By Bruce Jervis
Public project owners do it all the time: They provide detailed subsurface site information to bidders and then contractually disclaim responsibility to the successful bidder for the accuracy of that information.
The subsurface data furnished to bidders can be detailed and precise. It frequently includes logs from test borings and a geotechnical report. This is beneficial to a public project owner because it reduces contingencies and facilitates tight competitive bidding.
The contract documents, however, counsel to the contrary. The subsurface data are general in nature and not intended to be representative of the entire site. The owner is not responsible for the accuracy of the information furnished. The contractor is required to familiarize itself with subsurface conditions affecting construction.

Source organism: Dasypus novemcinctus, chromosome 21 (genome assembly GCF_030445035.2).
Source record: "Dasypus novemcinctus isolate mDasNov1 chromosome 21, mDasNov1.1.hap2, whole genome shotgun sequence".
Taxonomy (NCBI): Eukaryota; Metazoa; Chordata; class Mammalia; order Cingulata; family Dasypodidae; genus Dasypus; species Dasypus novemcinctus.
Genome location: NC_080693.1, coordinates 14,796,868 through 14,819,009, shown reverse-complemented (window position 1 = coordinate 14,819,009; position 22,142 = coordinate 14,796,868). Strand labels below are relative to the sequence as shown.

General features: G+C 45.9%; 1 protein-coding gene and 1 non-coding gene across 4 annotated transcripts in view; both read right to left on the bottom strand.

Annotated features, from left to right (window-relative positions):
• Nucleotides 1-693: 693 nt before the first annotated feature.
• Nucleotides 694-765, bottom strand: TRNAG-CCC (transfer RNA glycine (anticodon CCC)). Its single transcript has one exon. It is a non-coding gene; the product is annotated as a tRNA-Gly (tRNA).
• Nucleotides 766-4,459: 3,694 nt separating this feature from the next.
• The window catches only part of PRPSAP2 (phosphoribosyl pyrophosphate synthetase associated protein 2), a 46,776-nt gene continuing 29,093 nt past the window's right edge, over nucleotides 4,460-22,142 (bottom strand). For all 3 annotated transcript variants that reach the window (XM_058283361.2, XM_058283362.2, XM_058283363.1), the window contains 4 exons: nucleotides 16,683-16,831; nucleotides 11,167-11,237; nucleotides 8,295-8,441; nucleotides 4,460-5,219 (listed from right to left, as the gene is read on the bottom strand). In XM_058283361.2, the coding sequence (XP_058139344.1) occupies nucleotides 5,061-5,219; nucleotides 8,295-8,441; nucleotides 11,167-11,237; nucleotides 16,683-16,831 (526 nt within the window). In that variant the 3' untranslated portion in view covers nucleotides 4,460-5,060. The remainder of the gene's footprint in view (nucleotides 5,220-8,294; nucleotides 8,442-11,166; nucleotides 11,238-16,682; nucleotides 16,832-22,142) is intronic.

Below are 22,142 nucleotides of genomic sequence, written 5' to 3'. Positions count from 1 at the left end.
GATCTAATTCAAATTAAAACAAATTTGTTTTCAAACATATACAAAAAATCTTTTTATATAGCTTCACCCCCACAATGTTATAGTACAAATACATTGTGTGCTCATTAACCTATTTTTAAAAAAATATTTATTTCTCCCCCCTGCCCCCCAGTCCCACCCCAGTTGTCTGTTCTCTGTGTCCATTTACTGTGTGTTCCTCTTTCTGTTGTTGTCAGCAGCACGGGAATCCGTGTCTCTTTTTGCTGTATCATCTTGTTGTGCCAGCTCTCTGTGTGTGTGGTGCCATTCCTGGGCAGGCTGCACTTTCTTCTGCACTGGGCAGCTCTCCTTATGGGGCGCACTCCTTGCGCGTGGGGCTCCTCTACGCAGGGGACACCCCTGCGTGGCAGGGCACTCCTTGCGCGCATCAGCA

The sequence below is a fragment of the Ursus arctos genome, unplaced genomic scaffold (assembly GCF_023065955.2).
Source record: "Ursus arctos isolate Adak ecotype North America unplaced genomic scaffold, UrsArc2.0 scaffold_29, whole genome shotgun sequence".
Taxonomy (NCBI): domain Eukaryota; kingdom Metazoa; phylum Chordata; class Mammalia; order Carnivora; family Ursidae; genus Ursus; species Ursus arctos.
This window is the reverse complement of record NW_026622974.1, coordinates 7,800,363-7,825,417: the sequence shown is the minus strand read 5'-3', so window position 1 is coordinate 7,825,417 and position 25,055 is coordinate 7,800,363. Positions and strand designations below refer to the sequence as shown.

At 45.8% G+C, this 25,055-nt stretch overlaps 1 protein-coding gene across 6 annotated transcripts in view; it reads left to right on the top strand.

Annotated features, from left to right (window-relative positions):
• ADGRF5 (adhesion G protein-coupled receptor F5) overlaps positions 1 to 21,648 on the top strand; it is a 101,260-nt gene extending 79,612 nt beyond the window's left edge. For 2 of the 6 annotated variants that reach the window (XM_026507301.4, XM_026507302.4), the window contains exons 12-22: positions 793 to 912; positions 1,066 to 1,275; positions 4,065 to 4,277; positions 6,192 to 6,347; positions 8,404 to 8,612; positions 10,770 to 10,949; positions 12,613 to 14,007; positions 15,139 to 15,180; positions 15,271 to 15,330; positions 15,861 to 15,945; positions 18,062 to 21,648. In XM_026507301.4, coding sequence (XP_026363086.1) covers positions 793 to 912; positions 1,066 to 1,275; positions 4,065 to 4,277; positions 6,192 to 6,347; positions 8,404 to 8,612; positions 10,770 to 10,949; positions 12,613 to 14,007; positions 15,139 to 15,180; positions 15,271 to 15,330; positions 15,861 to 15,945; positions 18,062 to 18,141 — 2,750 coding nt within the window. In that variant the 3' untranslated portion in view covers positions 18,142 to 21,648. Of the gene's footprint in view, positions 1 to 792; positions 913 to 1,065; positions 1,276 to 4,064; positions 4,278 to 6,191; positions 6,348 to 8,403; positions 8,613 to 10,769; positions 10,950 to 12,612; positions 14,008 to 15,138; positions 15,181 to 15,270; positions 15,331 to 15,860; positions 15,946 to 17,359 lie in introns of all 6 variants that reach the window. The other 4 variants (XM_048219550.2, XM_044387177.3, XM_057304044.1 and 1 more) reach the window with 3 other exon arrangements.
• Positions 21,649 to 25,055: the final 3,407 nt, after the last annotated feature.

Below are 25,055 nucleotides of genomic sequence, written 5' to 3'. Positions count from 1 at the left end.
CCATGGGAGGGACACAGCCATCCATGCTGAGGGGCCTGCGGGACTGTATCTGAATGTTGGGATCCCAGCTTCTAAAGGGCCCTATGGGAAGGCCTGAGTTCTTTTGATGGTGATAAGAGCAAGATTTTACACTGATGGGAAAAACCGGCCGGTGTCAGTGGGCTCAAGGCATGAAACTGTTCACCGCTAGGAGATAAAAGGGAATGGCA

On federal construction contracts, these disclaimers are unenforceable. This was recently reiterated in a decision by the Armed Services Board. The rationale is that bidders have no realistic opportunity to investigate subsurface conditions and must rely on the government’s representations. The government owns the property and has the time and resources to become informed regarding its characteristics. The contractor is responsible only for information that can be gleaned during a reasonable pre-bid inspection of the surface.
It must be stressed that state law, which governs state and local public construction contracts, does not necessarily follow this federal contracting rule. An argument can be made that a party to a contract, even a governmental entity with overwhelming leverage, should be allowed to contractually allocate risk. Your comments are welcomed.